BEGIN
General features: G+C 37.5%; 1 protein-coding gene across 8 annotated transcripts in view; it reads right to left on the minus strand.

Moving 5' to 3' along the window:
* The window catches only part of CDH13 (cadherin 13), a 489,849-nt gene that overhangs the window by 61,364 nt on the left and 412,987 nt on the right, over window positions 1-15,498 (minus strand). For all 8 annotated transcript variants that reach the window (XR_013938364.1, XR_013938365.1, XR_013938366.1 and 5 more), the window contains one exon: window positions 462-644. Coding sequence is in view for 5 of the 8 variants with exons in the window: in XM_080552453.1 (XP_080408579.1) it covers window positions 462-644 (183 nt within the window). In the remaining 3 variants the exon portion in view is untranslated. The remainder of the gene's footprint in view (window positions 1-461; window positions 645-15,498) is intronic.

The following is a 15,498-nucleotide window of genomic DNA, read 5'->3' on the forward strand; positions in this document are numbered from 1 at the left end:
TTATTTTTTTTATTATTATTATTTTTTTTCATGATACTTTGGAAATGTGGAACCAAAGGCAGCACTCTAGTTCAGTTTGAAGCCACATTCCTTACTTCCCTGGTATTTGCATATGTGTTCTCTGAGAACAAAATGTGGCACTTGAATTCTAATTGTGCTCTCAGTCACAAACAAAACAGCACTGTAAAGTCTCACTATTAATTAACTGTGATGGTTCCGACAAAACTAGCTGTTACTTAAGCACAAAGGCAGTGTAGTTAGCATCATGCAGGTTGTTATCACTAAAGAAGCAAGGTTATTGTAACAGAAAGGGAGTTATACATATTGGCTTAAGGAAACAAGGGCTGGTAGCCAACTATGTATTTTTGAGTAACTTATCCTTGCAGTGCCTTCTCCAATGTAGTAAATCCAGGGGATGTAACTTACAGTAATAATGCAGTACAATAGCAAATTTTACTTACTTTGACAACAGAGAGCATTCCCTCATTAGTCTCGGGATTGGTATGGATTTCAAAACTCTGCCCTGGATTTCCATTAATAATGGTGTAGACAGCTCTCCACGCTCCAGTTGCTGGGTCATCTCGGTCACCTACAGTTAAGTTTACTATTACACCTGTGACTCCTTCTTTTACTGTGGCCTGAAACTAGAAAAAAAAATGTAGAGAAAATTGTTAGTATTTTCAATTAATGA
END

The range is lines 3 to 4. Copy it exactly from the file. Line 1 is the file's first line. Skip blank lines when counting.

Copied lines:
* The window catches only part of CDH13 (cadherin 13), a 489,849-nt gene that overhangs the window by 61,364 nt on the left and 412,987 nt on the right, over window positions 1-15,498 (minus strand). For all 8 annotated transcript variants that reach the window (XR_013938364.1, XR_013938365.1, XR_013938366.1 and 5 more), the window contains one exon: window positions 462-644. Coding sequence is in view for 5 of the 8 variants with exons in the window: in XM_080552453.1 (XP_080408579.1) it covers window positions 462-644 (183 nt within the window). In the remaining 3 variants the exon portion in view is untranslated. The remainder of the gene's footprint in view (window positions 1-461; window positions 645-15,498) is intronic.

The following is a 15,498-nucleotide window of genomic DNA, read 5'->3' on the forward strand; positions in this document are numbered from 1 at the left end: